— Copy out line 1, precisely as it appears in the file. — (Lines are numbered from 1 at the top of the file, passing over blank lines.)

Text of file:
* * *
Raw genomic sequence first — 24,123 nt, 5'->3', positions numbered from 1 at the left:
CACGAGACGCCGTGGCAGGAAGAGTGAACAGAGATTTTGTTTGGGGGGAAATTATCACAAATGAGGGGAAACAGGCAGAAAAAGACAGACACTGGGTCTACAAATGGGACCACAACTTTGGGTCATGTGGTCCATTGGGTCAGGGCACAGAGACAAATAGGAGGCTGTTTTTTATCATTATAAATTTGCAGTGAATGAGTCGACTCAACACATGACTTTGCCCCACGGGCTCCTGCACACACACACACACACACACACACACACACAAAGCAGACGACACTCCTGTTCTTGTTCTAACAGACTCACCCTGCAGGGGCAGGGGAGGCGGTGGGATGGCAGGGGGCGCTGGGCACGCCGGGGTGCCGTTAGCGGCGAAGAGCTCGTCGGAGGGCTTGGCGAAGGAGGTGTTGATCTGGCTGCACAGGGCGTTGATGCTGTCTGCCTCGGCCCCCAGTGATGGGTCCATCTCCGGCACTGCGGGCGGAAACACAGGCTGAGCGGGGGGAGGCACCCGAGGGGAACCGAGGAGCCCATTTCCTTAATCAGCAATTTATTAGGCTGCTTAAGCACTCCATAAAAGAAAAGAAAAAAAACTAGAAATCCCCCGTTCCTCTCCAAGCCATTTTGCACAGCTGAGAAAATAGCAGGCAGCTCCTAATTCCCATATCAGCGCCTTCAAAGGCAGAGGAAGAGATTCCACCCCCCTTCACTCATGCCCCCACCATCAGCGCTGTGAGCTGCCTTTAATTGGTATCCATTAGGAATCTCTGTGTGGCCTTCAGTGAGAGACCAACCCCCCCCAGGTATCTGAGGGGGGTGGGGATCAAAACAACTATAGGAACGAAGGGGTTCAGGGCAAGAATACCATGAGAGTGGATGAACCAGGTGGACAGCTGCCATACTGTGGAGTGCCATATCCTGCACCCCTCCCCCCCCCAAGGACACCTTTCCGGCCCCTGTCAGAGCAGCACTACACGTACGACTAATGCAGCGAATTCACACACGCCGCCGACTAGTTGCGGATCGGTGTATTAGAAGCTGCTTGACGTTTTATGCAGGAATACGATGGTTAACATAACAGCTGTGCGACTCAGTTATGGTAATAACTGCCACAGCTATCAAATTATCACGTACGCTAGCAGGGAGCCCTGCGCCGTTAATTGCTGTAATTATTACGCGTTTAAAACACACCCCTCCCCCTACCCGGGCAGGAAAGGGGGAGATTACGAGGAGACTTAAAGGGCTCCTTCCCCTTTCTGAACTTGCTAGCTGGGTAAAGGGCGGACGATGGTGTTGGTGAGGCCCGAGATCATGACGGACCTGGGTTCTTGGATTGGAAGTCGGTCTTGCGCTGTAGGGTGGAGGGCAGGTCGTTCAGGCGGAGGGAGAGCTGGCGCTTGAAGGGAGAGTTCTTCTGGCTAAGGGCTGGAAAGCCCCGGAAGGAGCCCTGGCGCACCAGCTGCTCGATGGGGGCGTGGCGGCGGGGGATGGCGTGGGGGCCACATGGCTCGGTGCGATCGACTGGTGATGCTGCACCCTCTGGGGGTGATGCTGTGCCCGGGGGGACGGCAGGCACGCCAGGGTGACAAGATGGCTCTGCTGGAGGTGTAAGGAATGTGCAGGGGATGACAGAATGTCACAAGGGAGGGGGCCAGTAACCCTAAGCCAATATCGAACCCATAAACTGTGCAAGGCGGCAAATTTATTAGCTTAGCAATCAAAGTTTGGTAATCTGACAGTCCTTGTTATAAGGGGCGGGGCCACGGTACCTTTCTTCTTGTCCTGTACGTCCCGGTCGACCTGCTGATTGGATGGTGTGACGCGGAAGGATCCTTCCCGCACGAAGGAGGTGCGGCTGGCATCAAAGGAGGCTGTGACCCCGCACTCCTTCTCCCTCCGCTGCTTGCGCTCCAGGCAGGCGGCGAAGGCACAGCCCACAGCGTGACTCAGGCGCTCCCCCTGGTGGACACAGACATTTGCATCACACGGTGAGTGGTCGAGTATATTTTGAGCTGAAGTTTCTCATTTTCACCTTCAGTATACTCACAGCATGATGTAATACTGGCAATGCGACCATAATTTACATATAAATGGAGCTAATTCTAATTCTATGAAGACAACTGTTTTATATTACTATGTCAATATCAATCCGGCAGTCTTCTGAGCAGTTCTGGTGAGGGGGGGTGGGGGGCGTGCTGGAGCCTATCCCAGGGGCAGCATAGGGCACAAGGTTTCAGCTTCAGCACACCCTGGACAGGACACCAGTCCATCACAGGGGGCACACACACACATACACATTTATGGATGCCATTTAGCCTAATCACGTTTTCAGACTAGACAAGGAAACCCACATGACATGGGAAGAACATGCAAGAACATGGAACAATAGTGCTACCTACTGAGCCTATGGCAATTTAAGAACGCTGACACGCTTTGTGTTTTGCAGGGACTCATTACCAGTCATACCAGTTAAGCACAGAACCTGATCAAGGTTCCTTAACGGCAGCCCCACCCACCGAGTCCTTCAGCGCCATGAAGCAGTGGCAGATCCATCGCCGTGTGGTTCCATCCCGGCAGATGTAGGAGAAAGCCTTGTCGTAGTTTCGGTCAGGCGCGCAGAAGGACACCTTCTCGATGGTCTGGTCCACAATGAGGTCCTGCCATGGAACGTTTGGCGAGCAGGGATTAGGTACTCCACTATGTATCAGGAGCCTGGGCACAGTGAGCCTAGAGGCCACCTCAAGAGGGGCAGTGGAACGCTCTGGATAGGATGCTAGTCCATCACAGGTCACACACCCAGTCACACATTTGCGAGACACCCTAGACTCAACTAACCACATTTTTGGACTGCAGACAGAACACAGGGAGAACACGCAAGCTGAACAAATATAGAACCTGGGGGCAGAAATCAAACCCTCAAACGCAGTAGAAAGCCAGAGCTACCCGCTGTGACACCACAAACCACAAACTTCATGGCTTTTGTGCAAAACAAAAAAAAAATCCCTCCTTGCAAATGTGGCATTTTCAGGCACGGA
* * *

Raw genomic sequence first — 24,123 nt, 5'->3', positions numbered from 1 at the left: